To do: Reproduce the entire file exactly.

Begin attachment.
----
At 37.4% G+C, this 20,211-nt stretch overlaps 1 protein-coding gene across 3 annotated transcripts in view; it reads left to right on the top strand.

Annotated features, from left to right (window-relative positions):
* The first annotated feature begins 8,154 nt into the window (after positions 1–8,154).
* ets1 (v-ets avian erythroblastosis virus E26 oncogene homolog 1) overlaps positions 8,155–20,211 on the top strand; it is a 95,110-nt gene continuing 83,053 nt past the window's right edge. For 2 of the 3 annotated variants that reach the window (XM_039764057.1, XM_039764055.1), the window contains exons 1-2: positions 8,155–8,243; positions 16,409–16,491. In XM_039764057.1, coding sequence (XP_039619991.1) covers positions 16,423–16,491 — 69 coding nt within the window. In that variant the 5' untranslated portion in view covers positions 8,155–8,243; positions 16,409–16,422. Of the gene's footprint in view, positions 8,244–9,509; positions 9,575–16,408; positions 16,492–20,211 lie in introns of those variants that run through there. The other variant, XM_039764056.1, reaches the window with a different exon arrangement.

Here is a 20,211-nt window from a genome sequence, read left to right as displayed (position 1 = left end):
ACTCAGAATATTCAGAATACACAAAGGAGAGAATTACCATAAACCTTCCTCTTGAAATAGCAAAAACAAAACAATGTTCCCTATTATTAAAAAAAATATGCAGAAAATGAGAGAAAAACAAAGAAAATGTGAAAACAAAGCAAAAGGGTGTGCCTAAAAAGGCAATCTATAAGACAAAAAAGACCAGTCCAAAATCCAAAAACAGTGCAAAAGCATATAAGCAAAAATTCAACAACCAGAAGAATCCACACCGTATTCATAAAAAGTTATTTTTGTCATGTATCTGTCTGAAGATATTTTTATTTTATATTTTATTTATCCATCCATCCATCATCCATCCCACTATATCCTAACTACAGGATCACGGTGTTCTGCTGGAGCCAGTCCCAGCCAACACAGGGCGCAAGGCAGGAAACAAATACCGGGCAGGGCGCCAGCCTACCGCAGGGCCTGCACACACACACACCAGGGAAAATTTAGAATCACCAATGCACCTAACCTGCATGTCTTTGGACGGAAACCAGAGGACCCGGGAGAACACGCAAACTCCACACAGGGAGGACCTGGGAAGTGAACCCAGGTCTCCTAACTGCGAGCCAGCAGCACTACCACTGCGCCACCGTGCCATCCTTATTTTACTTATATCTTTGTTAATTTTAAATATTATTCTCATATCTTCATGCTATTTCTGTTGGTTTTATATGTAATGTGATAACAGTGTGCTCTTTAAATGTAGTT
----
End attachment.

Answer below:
At 37.4% G+C, this 20,211-nt stretch overlaps 1 protein-coding gene across 3 annotated transcripts in view; it reads left to right on the top strand.

Annotated features, from left to right (window-relative positions):
* The first annotated feature begins 8,154 nt into the window (after positions 1–8,154).
* ets1 (v-ets avian erythroblastosis virus E26 oncogene homolog 1) overlaps positions 8,155–20,211 on the top strand; it is a 95,110-nt gene continuing 83,053 nt past the window's right edge. For 2 of the 3 annotated variants that reach the window (XM_039764057.1, XM_039764055.1), the window contains exons 1-2: positions 8,155–8,243; positions 16,409–16,491. In XM_039764057.1, coding sequence (XP_039619991.1) covers positions 16,423–16,491 — 69 coding nt within the window. In that variant the 5' untranslated portion in view covers positions 8,155–8,243; positions 16,409–16,422. Of the gene's footprint in view, positions 8,244–9,509; positions 9,575–16,408; positions 16,492–20,211 lie in introns of those variants that run through there. The other variant, XM_039764056.1, reaches the window with a different exon arrangement.

Here is a 20,211-nt window from a genome sequence, read left to right as displayed (position 1 = left end):
ACTCAGAATATTCAGAATACACAAAGGAGAGAATTACCATAAACCTTCCTCTTGAAATAGCAAAAACAAAACAATGTTCCCTATTATTAAAAAAAATATGCAGAAAATGAGAGAAAAACAAAGAAAATGTGAAAACAAAGCAAAAGGGTGTGCCTAAAAAGGCAATCTATAAGACAAAAAAGACCAGTCCAAAATCCAAAAACAGTGCAAAAGCATATAAGCAAAAATTCAACAACCAGAAGAATCCACACCGTATTCATAAAAAGTTATTTTTGTCATGTATCTGTCTGAAGATATTTTTATTTTATATTTTATTTATCCATCCATCCATCATCCATCCCACTATATCCTAACTACAGGATCACGGTGTTCTGCTGGAGCCAGTCCCAGCCAACACAGGGCGCAAGGCAGGAAACAAATACCGGGCAGGGCGCCAGCCTACCGCAGGGCCTGCACACACACACACCAGGGAAAATTTAGAATCACCAATGCACCTAACCTGCATGTCTTTGGACGGAAACCAGAGGACCCGGGAGAACACGCAAACTCCACACAGGGAGGACCTGGGAAGTGAACCCAGGTCTCCTAACTGCGAGCCAGCAGCACTACCACTGCGCCACCGTGCCATCCTTATTTTACTTATATCTTTGTTAATTTTAAATATTATTCTCATATCTTCATGCTATTTCTGTTGGTTTTATATGTAATGTGATAACAGTGTGCTCTTTAAATGTAGTT